In custody battle, Infowars' Alex Jones argues he is a 'playing a character'

Alex Jones covers the Republican National Convention in 2016.
(Image credit: Ben Jackson/Getty Images for SiriusXM)

Infowars' Alex Jones is attempting to distance himself from his inflammatory online "persona" as he goes to court with his ex-wife, Kelly Jones, in a renewed custody battle over their 14-year-old son and 9- and 12-year-old daughters, the Austin American-Statesman reports. Kelly Jones is accusing Alex Jones of not being "a stable person." Jones is famous for promoting conspiracy theories, including that Hillary Clinton is a literal sulfuric demon and that the government perpetrated 9/11 and the Sandy Hook massacre. His show is broadcast on 150 stations and gets millions of unique visitors every month and is ranked 387th of all U.S. websites, not far after and

"He's not a stable person," Kelly Jones argued. "He says he wants to break Alec Baldwin's neck. He wants J-Lo to get raped. I'm concerned that he is engaged in felonious behavior, threatening a member of Congress … He broadcasts from home. The children are there, watching him broadcast."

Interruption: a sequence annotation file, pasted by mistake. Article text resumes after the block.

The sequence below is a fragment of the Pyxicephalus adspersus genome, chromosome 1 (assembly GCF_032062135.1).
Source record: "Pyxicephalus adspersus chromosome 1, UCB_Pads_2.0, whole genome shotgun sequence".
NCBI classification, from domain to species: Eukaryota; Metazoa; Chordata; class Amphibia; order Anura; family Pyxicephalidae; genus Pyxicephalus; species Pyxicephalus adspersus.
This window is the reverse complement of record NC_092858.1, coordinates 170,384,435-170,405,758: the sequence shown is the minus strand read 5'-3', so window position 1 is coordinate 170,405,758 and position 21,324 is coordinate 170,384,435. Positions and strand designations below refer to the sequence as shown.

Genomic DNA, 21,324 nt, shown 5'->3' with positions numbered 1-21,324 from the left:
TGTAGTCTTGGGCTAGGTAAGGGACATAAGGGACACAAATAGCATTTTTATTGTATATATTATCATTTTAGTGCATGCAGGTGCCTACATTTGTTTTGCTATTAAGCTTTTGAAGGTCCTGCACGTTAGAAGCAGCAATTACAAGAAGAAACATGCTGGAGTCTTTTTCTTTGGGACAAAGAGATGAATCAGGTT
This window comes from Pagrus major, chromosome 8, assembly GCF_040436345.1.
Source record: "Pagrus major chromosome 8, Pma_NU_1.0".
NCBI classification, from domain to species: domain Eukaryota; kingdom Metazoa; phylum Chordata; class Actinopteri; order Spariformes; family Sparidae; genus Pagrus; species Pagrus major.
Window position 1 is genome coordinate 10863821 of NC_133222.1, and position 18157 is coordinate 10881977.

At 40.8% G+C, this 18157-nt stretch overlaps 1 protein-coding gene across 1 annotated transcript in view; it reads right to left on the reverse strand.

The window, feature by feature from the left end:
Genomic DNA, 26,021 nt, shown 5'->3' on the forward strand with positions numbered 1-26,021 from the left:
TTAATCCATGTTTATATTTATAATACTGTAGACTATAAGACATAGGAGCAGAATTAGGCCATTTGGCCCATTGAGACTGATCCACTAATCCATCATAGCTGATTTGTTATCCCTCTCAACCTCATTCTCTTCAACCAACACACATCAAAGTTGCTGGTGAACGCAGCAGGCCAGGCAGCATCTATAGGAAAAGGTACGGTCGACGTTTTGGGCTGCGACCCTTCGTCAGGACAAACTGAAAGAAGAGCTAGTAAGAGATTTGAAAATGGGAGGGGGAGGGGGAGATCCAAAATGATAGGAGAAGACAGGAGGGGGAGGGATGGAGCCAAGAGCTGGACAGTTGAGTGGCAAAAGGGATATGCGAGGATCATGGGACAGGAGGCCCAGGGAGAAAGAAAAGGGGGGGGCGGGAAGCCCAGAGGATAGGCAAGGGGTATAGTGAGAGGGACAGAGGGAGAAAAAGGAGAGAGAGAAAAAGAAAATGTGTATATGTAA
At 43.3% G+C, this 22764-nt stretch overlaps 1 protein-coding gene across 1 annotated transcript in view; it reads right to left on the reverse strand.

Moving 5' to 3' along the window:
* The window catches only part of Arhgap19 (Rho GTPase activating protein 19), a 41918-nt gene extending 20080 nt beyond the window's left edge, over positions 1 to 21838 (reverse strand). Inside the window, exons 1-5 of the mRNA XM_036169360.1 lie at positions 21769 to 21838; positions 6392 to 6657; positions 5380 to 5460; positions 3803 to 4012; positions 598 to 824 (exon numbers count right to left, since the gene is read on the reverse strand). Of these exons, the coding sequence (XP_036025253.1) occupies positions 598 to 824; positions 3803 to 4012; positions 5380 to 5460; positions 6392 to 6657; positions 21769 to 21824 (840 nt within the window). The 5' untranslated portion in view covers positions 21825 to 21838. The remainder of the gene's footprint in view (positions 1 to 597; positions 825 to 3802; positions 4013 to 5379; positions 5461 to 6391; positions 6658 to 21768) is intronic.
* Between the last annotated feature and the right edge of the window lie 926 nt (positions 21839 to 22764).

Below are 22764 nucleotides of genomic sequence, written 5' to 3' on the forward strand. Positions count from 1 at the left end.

But Alex Jones' lawyer argued that "[evaluating] Alex Jones as a father would be like judging Jack Nicholson in a custody dispute based on his performance as the Joker in Batman," the Austin American-Statesman writes.

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"He's playing a character," attorney Randall Wilhite argued at a pretrial hearing. "He is a performance artist."

The Jones' children have lived with Alex Jones since the couple divorced in 2015. In a July 2015 broadcast, Jones brought his then 12-year-old son onto the show: "He is undoubtedly cut out for this, and I intend for him to eclipse what I've done," Jones said at the time. "He's a way greater person than I was at 12. I love you so much, and I didn't mean to get you up here, sweetheart, and tell people how much I love you, but you're so handsome, and you're a good little knight who's going to grow up, I know, to be a great fighter against the enemy."

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Jeva Lange

Jeva Lange was the executive editor at She formerly served as The Week's deputy editor and culture critic. She is also a contributor to Screen Slate, and her writing has appeared in The New York Daily News, The Awl, Vice, and Gothamist, among other publications. Jeva lives in New York City. Follow her on Twitter.